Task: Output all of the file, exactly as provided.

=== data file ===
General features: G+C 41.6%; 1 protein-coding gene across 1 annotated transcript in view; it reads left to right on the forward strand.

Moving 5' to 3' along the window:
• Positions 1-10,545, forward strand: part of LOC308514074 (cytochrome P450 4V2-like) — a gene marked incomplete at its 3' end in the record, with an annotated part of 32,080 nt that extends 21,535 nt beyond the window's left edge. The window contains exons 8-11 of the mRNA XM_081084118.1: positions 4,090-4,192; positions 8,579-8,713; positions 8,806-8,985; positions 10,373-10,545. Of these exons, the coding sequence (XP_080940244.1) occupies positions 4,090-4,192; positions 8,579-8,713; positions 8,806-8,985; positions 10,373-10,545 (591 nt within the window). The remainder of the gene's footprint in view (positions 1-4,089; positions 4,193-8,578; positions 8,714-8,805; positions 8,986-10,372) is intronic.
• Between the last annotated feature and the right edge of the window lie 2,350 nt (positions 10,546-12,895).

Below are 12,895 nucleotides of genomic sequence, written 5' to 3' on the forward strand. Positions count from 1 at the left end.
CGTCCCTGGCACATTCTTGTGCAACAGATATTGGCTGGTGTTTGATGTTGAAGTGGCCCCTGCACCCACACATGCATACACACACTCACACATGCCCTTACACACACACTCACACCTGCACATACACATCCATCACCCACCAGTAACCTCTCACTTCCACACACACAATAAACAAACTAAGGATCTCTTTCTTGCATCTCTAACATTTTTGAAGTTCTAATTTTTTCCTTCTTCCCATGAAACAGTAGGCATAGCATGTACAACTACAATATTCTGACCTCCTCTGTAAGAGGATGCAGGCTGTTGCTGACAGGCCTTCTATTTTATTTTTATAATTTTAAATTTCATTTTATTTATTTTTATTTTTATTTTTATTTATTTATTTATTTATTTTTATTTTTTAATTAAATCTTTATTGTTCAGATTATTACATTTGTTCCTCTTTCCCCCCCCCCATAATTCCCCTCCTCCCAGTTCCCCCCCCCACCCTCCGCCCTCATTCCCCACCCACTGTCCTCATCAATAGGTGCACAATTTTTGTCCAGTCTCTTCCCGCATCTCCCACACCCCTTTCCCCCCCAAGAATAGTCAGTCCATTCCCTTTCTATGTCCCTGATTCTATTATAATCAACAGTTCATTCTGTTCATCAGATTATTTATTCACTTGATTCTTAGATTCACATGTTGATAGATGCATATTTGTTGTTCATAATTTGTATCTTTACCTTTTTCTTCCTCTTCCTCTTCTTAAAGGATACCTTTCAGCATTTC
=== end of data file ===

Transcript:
General features: G+C 41.6%; 1 protein-coding gene across 1 annotated transcript in view; it reads left to right on the forward strand.

Moving 5' to 3' along the window:
• Positions 1-10,545, forward strand: part of LOC308514074 (cytochrome P450 4V2-like) — a gene marked incomplete at its 3' end in the record, with an annotated part of 32,080 nt that extends 21,535 nt beyond the window's left edge. The window contains exons 8-11 of the mRNA XM_081084118.1: positions 4,090-4,192; positions 8,579-8,713; positions 8,806-8,985; positions 10,373-10,545. Of these exons, the coding sequence (XP_080940244.1) occupies positions 4,090-4,192; positions 8,579-8,713; positions 8,806-8,985; positions 10,373-10,545 (591 nt within the window). The remainder of the gene's footprint in view (positions 1-4,089; positions 4,193-8,578; positions 8,714-8,805; positions 8,986-10,372) is intronic.
• Between the last annotated feature and the right edge of the window lie 2,350 nt (positions 10,546-12,895).

Below are 12,895 nucleotides of genomic sequence, written 5' to 3' on the forward strand. Positions count from 1 at the left end.
CGTCCCTGGCACATTCTTGTGCAACAGATATTGGCTGGTGTTTGATGTTGAAGTGGCCCCTGCACCCACACATGCATACACACACTCACACATGCCCTTACACACACACTCACACCTGCACATACACATCCATCACCCACCAGTAACCTCTCACTTCCACACACACAATAAACAAACTAAGGATCTCTTTCTTGCATCTCTAACATTTTTGAAGTTCTAATTTTTTCCTTCTTCCCATGAAACAGTAGGCATAGCATGTACAACTACAATATTCTGACCTCCTCTGTAAGAGGATGCAGGCTGTTGCTGACAGGCCTTCTATTTTATTTTTATAATTTTAAATTTCATTTTATTTATTTTTATTTTTATTTTTATTTATTTATTTATTTATTTTTATTTTTTAATTAAATCTTTATTGTTCAGATTATTACATTTGTTCCTCTTTCCCCCCCCCCATAATTCCCCTCCTCCCAGTTCCCCCCCCCACCCTCCGCCCTCATTCCCCACCCACTGTCCTCATCAATAGGTGCACAATTTTTGTCCAGTCTCTTCCCGCATCTCCCACACCCCTTTCCCCCCCAAGAATAGTCAGTCCATTCCCTTTCTATGTCCCTGATTCTATTATAATCAACAGTTCATTCTGTTCATCAGATTATTTATTCACTTGATTCTTAGATTCACATGTTGATAGATGCATATTTGTTGTTCATAATTTGTATCTTTACCTTTTTCTTCCTCTTCCTCTTCTTAAAGGATACCTTTCAGCATTTC